Learning a second language such as Afrikaans can help your child to improve their academic performance across the board. Learning a new language is good for cognitive development, as a different part of the brain is engaged while learning the new language structures, systems, vocabulary and rules.  The brain is like a muscle that functions better with regular exercise. Learning a language strengthens that mental “muscle” and improves overall memory. Some studies have shown that learning a new language results in higher scores on standardised exams such as Mathematics and comprehension.

Learning Afrikaans can improve your English

When learning a new language, many children find that they develop a greater understanding of English. The children become more aware of the similarities and differences between the vocabulary, grammar and language structures of the different languages. This experience gives the children a new insight into their own language and ultimately leads to an improvement in their English ability.

Learning Afrikaans promotes cultural awareness

Exposure to a new culture affords the children an enriching experience as they hear new music, watch movies, and study literature and drama. Learning Afrikaans presents children with opportunities to understand, appreciate and enjoy the Afrikaans culture through its stories, poems and unique – and often humorous – idioms. The list of new experiences that a different culture can bring to your child’s life is endless. Most importantly, as children endeavour to become amiable citizens of a diverse world, they learn respect, tolerance and appreciation for people who are different from themselves.

How to support your child to love learning Afrikaans

Always display a positive attitude towards Afrikaans and show him or her that you value the ability to speak a second language. Expose your child to a variety of Afrikaans texts.
  • Listen to stories in Afrikaans (for example, Storiemuis and Storieman with CDs included).
  • Listen to Afrikaans songs and get the children to sing along. (Baby Boom stocks a variety of CDs for young children and older children can find Afrikaans songs on YouTube).
  • Read Afrikaans rhymes and simple poems (from a Kinderverseboek or refer to the website – https://juffer.wordpress.com)
  • Read and discuss stories in Afrikaans. The school library and the local libraries in Somerset West, Strand and Stellenbosch have fabulous selections.
  • Watch Afrikaans movies and DVDs (Google “Afrikaans stories” on YouTube.)
  • Encourage your child to speak Afrikaans and praise his or her efforts with enthusiasm.

Mrs Elizabeth van Tonder
Head of Afrikaans





Listening means being open to differences, recognising the value of another’s point of view and interpretation.  Thus, listening becomes not only a pedagogical strategy but also a way of thinking and looking at others.  Carlina Rinaldi
As adults, the feeling of not being heard or understood is a frustration that we have all experienced.  It is important to us to be heard because we want others to know and understand our views, interpretations, feelings, likes and dislikes.  Many of us will “switch off”, become despondent and express feelings of anger when we feel unheard.  This is not a phenomenon exclusive to adulthood.  Young children will respond in very similar ways which mean that if we want children to excel emotionally, physically and academically we need to listen to them.  The implication of this for teachers and parents is that it is crucial for us to learn to listen to children and to really take the time to listen because:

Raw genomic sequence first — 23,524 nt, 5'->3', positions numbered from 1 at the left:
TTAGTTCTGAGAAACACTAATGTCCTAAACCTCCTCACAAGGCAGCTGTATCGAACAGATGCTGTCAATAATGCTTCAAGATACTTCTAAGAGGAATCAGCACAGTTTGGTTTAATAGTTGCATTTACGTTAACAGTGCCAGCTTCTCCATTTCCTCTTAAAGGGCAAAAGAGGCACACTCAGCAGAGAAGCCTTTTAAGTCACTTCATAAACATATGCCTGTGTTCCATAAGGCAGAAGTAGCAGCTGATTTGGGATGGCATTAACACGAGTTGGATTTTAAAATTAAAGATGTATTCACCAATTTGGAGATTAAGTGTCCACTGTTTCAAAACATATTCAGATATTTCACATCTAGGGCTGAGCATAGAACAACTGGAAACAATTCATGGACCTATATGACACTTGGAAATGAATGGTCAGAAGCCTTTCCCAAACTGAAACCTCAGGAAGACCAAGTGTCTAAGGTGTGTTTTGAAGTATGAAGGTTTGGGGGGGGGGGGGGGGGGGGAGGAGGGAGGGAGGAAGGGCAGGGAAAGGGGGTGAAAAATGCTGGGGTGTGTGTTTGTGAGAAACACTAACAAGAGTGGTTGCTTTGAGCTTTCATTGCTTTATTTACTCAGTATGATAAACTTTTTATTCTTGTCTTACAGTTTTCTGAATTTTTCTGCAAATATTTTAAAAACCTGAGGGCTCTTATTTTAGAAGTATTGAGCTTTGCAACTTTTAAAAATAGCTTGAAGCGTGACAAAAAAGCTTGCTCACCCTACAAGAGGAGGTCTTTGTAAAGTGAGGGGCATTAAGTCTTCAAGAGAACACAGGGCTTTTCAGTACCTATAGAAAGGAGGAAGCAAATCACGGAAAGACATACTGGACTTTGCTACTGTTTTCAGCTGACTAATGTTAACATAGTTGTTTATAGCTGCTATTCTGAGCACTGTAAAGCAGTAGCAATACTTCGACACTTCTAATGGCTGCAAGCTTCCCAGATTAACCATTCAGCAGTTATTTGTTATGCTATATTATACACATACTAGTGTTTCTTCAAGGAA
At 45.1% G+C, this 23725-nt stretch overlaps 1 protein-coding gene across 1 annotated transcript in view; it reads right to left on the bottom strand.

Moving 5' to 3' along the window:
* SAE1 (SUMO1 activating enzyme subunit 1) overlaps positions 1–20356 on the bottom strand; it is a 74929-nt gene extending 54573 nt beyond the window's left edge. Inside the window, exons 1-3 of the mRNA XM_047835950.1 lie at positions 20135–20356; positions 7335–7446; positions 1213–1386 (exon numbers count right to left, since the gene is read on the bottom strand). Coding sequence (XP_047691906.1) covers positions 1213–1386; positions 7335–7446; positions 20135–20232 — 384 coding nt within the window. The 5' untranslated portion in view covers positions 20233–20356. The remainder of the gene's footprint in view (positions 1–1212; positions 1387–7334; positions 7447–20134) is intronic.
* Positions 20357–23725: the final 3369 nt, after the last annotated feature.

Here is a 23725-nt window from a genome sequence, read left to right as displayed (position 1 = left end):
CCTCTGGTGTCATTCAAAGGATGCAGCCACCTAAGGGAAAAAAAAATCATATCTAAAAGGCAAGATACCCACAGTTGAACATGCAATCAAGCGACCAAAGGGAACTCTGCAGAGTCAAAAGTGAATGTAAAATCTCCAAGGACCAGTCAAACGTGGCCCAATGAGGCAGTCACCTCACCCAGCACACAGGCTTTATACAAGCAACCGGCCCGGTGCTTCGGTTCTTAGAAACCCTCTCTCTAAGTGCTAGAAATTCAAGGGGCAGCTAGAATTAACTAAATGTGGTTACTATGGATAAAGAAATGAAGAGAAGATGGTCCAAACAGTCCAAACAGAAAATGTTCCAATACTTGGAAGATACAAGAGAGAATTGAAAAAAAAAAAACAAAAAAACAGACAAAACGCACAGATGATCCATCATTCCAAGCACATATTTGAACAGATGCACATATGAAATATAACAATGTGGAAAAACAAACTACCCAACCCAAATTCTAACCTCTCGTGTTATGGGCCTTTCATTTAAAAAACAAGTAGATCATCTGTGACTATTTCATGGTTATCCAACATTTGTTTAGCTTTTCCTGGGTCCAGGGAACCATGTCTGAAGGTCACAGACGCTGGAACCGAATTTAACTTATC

• Listening shows respect and respect cultivates healthy self-esteem. 
  • Listening allows us to build good relationships.
  • Listening is the first step towards finding solutions and solving problems. 
  • Listening to children demonstrates how they should listen to others. 
  • Listening to children allows you to gather information about them.
  • Listening to children will give you insight into their thoughts, ideas, perspectives and behaviour. 
What if we can raise children who are able to listen?  Really listen?  Could we change the state of our nation, our country, our world?

How should we listen?

Listening involves giving attention to others that goes beyond the hearing of sound. To listen requires mindfulness – being present in the here and now. To be present means to be focused on what is happening right now and to be open to and see the possibilities among the people, the space, and the materials within the environment. This requires “the openness and sensitivity to listen and be listened to – listening not just with our ears, but with all of our senses (sight, touch, smell, taste, orientation).  Carlina Rinaldi

Take the time to listen to children and be patient.

  • Create and look for a variety of opportunities to listen to children.
  • Always be honest towards the children that you are listening to.
  • Never take for granted the fact that you have been trusted to listen to, or take part in the child’s discussion. 
  When your child asks, “Why is there a moon?”
Do not reply with a scientific answer. Ask him, “What do you think?”
He will understand that you are telling him, “you have your ideas and mind and your own interpretation and your ideas are important to me.”
Then you and he can look for the answers, sharing the wonder, curiosity, pain-everything.
It is not the answer that are important, it is the process-which you and he search together.
Carlina Rinaldi

*Carlina Rinaldi is the Director of the Municipal Infant-Toddler Centres and Preschools of Reggio Emilia, Italy